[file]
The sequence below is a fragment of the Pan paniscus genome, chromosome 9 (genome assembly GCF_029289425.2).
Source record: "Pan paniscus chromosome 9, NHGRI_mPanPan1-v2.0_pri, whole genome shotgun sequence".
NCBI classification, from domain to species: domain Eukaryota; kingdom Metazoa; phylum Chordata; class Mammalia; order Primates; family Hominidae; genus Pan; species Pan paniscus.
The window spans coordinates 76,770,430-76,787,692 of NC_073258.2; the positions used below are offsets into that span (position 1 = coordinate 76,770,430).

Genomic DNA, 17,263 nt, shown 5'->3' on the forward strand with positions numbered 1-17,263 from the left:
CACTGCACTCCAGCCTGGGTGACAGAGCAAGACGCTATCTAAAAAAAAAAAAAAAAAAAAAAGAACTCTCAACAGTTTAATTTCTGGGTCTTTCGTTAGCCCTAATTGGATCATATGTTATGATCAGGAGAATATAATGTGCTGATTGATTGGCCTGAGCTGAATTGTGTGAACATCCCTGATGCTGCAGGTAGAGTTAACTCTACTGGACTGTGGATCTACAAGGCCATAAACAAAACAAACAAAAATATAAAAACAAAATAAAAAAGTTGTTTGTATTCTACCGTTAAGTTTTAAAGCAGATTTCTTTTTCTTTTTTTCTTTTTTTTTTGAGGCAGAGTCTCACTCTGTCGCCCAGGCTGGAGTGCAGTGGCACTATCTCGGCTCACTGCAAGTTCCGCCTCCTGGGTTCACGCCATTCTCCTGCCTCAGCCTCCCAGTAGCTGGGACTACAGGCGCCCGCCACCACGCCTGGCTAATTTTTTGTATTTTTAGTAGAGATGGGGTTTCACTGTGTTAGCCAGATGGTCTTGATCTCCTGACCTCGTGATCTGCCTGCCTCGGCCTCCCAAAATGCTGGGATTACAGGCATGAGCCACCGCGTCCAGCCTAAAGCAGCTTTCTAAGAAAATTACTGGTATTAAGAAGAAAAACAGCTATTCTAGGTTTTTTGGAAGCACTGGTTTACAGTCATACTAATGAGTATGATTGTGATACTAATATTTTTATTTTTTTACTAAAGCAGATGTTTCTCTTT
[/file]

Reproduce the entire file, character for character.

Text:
The sequence below is a fragment of the Pan paniscus genome, chromosome 9 (genome assembly GCF_029289425.2).
Source record: "Pan paniscus chromosome 9, NHGRI_mPanPan1-v2.0_pri, whole genome shotgun sequence".
NCBI classification, from domain to species: domain Eukaryota; kingdom Metazoa; phylum Chordata; class Mammalia; order Primates; family Hominidae; genus Pan; species Pan paniscus.
The window spans coordinates 76,770,430-76,787,692 of NC_073258.2; the positions used below are offsets into that span (position 1 = coordinate 76,770,430).

Genomic DNA, 17,263 nt, shown 5'->3' on the forward strand with positions numbered 1-17,263 from the left:
CACTGCACTCCAGCCTGGGTGACAGAGCAAGACGCTATCTAAAAAAAAAAAAAAAAAAAAAAGAACTCTCAACAGTTTAATTTCTGGGTCTTTCGTTAGCCCTAATTGGATCATATGTTATGATCAGGAGAATATAATGTGCTGATTGATTGGCCTGAGCTGAATTGTGTGAACATCCCTGATGCTGCAGGTAGAGTTAACTCTACTGGACTGTGGATCTACAAGGCCATAAACAAAACAAACAAAAATATAAAAACAAAATAAAAAAGTTGTTTGTATTCTACCGTTAAGTTTTAAAGCAGATTTCTTTTTCTTTTTTTCTTTTTTTTTTGAGGCAGAGTCTCACTCTGTCGCCCAGGCTGGAGTGCAGTGGCACTATCTCGGCTCACTGCAAGTTCCGCCTCCTGGGTTCACGCCATTCTCCTGCCTCAGCCTCCCAGTAGCTGGGACTACAGGCGCCCGCCACCACGCCTGGCTAATTTTTTGTATTTTTAGTAGAGATGGGGTTTCACTGTGTTAGCCAGATGGTCTTGATCTCCTGACCTCGTGATCTGCCTGCCTCGGCCTCCCAAAATGCTGGGATTACAGGCATGAGCCACCGCGTCCAGCCTAAAGCAGCTTTCTAAGAAAATTACTGGTATTAAGAAGAAAAACAGCTATTCTAGGTTTTTTGGAAGCACTGGTTTACAGTCATACTAATGAGTATGATTGTGATACTAATATTTTTATTTTTTTACTAAAGCAGATGTTTCTCTTT